Saturday March 23, 2019
Home India Delhi Medical...

Delhi Medical Council questions Max hospital’s registration

The notice was issued on December 20 -- the day the hospital resumed its services, soon after its registration was cancelled by the Delhi government and was barred from admitting new patients.

0
//
Max hospital is in question due to its unethical practices
Max hospital is in question due to its unethical practices

In a new development that could spell fresh trouble for the Shalimar Bagh-located Max Hospital, the Delhi Medical Council (DMC) has issued a notice to the hospital seeking details of its qualification and details of the Delhi Nursing Council registration.

The notice was issued on December 20 — the day the hospital resumed its services, soon after its registration was cancelled by the Delhi government and was barred from admitting new patients.

The Delhi government’s action had come after a 22-week-old premature baby was declared dead at the hospital, even though he was alive, and handed over to his parents in a plastic bag, along with his still-born twin.

“Based on the medical reports that a newborn baby was declared dead along with his still-born twin and handed over to his parents at Max Hospital, Shalimar Bagh. In this regard, the DMC has taken suo motu notice of the media reports, alleging medical negligence on the part of doctors of the hospital, and (the case) is being examined by DMC,” reads the notice.

The Council has also directed the hospital to submit a statement of defence, together with any other documents in support of their defence, within 15 days.

“You are directed to submit a copy of your qualification and Delhi Nursing Council registration details,” the notice said.

Girish Tyagi, the DMC Secretary, said the notice issued “is of concern to all the doctors in the hospital related to the case”, and the Council had sought their individual replies.

“We want to check the role of every doctor involved in the case, including the gynaecologist when the baby was delivered. We want to know what exactly happened,” Tyagi told IANS. IANS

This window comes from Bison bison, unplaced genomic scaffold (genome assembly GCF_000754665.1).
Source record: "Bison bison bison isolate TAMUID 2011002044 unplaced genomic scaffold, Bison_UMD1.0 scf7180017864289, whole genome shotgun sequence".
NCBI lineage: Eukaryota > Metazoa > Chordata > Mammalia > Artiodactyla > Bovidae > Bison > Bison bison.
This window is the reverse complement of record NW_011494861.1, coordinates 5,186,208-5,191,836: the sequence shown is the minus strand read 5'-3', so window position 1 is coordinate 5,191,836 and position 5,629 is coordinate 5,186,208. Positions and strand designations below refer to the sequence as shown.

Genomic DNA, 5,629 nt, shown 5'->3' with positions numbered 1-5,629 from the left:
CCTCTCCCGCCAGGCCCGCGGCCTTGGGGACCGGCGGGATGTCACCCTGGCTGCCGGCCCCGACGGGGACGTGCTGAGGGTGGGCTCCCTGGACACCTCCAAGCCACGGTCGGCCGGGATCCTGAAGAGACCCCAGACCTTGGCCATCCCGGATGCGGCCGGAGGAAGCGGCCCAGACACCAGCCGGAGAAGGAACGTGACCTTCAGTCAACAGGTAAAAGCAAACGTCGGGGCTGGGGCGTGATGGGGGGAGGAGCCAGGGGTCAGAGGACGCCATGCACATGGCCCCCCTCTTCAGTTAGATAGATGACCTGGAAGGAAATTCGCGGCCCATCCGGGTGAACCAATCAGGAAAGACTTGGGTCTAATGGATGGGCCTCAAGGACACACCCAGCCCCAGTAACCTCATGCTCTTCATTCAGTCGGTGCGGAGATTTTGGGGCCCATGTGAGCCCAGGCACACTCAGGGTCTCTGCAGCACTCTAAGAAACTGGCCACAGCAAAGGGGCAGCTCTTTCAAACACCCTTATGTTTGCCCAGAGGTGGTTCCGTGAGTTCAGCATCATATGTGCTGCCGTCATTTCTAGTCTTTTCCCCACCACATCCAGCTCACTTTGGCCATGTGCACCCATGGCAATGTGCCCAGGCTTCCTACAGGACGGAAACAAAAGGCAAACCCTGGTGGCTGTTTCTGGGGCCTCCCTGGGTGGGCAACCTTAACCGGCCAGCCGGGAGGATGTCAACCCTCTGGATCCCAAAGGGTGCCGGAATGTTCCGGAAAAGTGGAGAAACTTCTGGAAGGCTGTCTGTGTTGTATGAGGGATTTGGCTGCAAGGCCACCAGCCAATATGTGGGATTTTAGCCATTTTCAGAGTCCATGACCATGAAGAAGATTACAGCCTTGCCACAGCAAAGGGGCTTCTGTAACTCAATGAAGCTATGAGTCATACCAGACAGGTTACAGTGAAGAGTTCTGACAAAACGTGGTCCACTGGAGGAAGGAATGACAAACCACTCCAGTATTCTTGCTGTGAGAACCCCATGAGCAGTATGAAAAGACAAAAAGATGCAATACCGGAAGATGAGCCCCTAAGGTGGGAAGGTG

Next Story

Hospital In Romania Shut Down After Babies Get Diagnosed With Superbug

Microbiologists say up to 30 percent of humans are long-term carriers of the bug.

0
Superbug
This digitally colorized microscope image provided by the National Institute of Allergy and Infectious Diseases (NIAID) shows Staphylococcus aureus bacteria in yellow. VOA

Romanian health authorities on Friday temporarily closed a maternity hospital in the capital after 13 babies born there recently were diagnosed with a drug-resistant superbug.

The Health Ministry said the Giulesti Maternity Hospital in Bucharest would stop admissions after the newborns were recently diagnosed with antibiotic-resistant Staphylococcus aureus.

The Grigore Alexandru children’s hospital said Thursday it was treating at least six babies born recently in Giulesti for the bug. It said the babies didn’t have a fever, without providing further information on their condition.

Superbug
Scanning electron micrograph of methicillin-resistant Staphylococcus aureus (MRSA, brown) or the superbug surrounded by cellular debris. MRSA resists treatment with many antibiotics. VOA

The ministry said wards would be closed for cleaning and disinfection after patients were discharged. The hospital said it had canceled dozens of C-section operations next week. Women will have the procedure at other public hospitals in the capital.

The Public Health Directorate said 11 hospital employees found to be carriers of the bacteria have been temporarily removed from the hospital to undergo treatment.

Also Read:The AIDS Epidemic Continues Due To Stigma, Fear And Ignorance

The bacteria often live on the skin or in the nostrils without causing symptoms. They can become more dangerous if they enter the bloodstream, destroying heart valves or causing other damage.

Microbiologists say up to 30 percent of humans are long-term carriers of the bug. (VOA)